Now here is my short reply to your comments. In fact, the land never belonged to the government in the first place! Urban poor 'homesteaded' that previously unowned land by physically appropriating it before anybody else; that land is their property now which government is stealing from them. You are implicitly assuming that whatever is not a legal property of some private individual, i.e., unowned scarce physical resources, automatically becomes government's property! I will suggest you read Libertarian property rights literature to understand these issues of property institution; also read works of Peruvian economist Hernando de Soto. In vendors case also you implicitly assume that government is the legitimate owner of so-called public roads and so vendors are encroaching that property. Vendor issue can be easily solved by privatizing roads, footpaths, streets etc. You can read Walter Block's book, Privatizing Roads and Highways, to understand this issue. Urban poor and tax payers both are duped by the government. Someone casting his vote is not an indication that they want to be looted later on (and how do you know that in that 60%, urban poor are also involved? Voting is secret); politicians will promise everything to everyone before getting elected, and once in power they will do whatever they want to. Voting itself is no indication of anything. They may have voted BJP to power in 2014, but villages, where farmers are in trouble, have rooted them out in last local elections. BJP or Congress or AAP or any other political party is not a solution. Solution lies in a 'Private Law Society'.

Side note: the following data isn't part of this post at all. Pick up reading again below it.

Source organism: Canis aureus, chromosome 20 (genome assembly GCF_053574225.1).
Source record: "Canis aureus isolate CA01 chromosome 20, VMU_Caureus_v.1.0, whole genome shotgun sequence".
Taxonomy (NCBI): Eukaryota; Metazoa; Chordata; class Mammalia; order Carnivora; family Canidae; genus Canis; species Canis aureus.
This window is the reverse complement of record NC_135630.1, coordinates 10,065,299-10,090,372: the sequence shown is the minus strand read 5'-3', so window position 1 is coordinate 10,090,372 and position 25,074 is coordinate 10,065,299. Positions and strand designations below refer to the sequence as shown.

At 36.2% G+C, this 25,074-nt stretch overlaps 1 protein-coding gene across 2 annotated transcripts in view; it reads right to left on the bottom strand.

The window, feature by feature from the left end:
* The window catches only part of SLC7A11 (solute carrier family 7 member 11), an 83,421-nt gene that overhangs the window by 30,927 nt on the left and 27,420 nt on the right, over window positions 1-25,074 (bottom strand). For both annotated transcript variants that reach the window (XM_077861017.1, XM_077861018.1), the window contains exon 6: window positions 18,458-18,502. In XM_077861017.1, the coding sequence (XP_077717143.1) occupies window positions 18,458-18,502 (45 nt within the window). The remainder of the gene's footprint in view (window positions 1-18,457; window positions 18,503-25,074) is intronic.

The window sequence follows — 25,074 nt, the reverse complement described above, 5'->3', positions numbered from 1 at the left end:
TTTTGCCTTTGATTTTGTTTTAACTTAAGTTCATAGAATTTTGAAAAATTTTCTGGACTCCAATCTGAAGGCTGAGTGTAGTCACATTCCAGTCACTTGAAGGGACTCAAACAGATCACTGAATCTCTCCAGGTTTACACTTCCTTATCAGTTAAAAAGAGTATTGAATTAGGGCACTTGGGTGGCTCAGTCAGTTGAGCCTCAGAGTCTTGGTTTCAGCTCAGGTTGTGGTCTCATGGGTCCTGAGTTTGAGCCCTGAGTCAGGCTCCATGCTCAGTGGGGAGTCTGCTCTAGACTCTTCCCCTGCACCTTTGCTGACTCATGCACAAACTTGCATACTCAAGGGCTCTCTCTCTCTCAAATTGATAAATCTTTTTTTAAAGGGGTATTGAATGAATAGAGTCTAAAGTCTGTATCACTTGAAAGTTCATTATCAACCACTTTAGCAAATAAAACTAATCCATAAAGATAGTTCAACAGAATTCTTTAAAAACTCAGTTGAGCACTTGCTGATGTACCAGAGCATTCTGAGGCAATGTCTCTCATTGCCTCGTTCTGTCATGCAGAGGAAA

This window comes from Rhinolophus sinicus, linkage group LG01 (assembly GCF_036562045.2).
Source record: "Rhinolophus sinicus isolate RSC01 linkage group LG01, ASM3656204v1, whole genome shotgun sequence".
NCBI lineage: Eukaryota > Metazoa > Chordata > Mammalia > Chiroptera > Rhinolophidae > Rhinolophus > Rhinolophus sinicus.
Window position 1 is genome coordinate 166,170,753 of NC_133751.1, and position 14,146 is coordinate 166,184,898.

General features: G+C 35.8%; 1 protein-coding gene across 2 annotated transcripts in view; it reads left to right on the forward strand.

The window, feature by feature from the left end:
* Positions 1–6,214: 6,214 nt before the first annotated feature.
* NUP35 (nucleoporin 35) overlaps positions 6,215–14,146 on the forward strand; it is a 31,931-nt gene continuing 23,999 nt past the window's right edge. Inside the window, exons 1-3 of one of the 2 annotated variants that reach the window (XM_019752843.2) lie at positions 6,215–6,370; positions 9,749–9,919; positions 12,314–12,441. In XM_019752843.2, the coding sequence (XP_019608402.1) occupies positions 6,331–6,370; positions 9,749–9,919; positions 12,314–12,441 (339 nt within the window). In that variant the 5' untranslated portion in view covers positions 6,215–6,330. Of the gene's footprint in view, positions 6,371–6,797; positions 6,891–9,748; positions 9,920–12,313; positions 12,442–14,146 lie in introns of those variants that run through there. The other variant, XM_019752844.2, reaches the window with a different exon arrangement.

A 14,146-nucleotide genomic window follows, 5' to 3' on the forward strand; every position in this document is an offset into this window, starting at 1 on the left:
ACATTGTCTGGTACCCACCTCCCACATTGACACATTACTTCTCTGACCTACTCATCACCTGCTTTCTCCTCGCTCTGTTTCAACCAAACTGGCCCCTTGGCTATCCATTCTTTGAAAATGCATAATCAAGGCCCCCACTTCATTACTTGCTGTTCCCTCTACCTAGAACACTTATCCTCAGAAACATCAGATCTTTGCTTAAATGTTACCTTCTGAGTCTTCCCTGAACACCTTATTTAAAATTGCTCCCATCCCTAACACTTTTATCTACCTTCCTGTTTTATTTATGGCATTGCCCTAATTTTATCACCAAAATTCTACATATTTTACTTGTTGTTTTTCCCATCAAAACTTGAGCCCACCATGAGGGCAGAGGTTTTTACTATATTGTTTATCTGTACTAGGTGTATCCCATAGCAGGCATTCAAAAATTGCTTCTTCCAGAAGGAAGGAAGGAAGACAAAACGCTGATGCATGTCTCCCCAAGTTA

1. Thanks a lot for replying with so promptly. I introduced myself to libertarian literature by reading a blog called antidote by one Mr. Sauvik Chakraverti. Like you, he was also pro vendor . I had argued with him too but I suspect that at that time he was besieged with personal problems so did not reply. Shortly thereafter he died. Take a look at this link - http://spontaneousorder.in/a-libertarian-rock-star-that-india-never-had-sauvik-chakraverti-rip/
      Therefore, i am aware that the common property does not belong to the Government. However, I am only wondering about the fairness of the ownership as defined by first come first served protocol. What if I want to set up shop right next to this vendor? I would be pushed out if I don't pay off the new 'owners' even though I have as much right to the land as they have. However, now that you have suggested this specific book by Prof Walter Block, I will definitely study it.
      BJP polled 60% of the total votes cast both by rich and poor, urban and rural. Therefore, by the laws of statistics I thought it would be fair to assume that 60% of people barring some sampling error (which is going to be way too low for such a huge sample size) root for BJP. However, as you say they may have been duped and have now realized they have been cheated.
      Thanks again for listening patiently.